Phoom! Crack! Kapow! Eehaa!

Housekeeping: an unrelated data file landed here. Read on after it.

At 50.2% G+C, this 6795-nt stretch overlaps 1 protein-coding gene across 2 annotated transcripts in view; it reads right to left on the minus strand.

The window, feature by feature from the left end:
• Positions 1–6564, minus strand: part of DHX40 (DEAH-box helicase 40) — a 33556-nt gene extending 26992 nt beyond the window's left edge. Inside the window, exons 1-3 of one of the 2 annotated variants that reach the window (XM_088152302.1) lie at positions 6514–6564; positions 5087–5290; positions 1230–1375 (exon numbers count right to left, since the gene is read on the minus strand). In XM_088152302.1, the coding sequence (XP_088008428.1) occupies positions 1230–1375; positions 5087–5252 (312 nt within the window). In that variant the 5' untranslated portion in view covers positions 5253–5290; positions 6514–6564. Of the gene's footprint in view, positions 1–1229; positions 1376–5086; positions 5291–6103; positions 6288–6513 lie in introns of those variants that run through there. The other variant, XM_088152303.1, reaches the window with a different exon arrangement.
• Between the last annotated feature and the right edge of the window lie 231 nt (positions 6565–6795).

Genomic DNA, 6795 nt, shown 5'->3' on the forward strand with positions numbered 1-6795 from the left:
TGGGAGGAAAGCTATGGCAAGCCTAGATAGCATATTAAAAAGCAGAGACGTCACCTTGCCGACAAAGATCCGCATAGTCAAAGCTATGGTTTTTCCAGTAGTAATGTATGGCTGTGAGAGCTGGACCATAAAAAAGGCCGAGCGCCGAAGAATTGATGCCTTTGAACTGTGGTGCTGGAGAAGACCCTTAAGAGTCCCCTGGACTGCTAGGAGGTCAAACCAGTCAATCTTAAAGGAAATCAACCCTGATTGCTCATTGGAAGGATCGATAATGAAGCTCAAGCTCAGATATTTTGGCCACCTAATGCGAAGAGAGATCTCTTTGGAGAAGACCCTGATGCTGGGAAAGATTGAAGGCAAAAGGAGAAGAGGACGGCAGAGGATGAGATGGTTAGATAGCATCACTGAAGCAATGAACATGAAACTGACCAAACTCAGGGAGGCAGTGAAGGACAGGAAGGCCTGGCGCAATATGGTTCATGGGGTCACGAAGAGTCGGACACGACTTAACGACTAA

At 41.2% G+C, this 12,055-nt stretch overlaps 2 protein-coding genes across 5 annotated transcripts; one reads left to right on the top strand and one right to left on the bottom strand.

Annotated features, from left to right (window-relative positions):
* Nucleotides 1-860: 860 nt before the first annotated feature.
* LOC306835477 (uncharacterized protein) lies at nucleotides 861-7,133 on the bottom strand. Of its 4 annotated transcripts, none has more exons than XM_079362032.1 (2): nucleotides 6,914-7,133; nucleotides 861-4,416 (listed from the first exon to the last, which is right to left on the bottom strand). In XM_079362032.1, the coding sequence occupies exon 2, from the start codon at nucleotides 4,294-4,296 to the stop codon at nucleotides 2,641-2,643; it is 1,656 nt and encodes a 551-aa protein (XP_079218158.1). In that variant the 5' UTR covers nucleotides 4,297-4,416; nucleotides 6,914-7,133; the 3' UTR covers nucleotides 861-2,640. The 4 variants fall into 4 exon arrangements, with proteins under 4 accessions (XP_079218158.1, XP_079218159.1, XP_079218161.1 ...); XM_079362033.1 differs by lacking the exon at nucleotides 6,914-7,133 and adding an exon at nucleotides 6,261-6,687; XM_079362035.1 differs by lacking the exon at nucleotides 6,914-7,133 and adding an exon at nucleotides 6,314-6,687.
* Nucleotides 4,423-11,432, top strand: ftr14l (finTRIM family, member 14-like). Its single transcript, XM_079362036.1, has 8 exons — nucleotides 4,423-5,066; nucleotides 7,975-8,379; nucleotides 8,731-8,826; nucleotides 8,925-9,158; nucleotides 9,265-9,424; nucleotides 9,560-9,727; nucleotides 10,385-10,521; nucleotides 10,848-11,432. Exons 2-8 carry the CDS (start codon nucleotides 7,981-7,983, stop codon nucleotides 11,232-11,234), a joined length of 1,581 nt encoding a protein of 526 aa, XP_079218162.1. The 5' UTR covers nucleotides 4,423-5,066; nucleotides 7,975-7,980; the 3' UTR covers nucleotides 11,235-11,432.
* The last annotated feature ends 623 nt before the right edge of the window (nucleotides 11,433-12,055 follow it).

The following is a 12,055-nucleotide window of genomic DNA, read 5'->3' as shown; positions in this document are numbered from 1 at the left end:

In multimedia works throughout the main galleries, McCutcheon examines intersections between acts of play and acts of self-transformation. While naturalistic in style, the sculpture Phoom! Crack! Kapow! Eeehaa! (2009) connotes the language and tradition of comic books and Pop art of the 1960s. The words in the title also suggest an explosive catalytic encounter, which in this case takes place not between two villains or superheroes, but between the likenesses of a father and a son. The uncanny sculpture represents Angus at four years old, wearing his father’s work clothes. While the rendering initially appears to be straightforward—a little boy in a man’s clothes—closer observation reveals slight alterations. For example, the life lines molded into the palms of the sculpture’s small hands are Brian’s rather than Angus’s. This subtle change becomes a way of acknowledging the artist’s own hand in the preliminary drawings he made with his son. This work compresses space and time, conflating childhood and adulthood into a moment wherein one is simultaneously a boy and a man.